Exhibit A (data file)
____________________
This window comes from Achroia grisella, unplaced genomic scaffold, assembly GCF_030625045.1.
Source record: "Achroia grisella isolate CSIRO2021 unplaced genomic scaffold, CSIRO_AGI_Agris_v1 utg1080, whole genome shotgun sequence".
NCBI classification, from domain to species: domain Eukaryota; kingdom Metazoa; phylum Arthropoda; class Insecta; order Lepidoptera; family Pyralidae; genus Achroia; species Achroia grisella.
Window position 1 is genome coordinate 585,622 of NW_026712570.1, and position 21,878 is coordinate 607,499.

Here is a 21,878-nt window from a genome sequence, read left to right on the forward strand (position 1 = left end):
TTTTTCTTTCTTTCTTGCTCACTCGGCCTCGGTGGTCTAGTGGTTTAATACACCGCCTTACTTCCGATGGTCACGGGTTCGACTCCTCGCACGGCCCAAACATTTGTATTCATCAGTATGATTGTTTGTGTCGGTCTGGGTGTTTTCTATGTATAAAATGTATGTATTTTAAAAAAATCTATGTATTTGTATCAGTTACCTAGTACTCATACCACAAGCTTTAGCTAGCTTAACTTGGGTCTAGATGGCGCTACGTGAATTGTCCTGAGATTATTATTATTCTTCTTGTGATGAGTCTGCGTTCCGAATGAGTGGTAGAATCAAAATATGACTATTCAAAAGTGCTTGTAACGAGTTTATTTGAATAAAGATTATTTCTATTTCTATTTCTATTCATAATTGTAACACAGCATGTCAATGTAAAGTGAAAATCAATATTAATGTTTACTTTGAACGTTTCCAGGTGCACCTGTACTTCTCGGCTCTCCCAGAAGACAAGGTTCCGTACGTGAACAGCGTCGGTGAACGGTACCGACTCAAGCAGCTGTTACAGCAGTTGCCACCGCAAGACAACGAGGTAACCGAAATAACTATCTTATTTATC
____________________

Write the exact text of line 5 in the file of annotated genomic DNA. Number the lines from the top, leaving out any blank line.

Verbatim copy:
Here is a 21,878-nt window from a genome sequence, read left to right on the forward strand (position 1 = left end):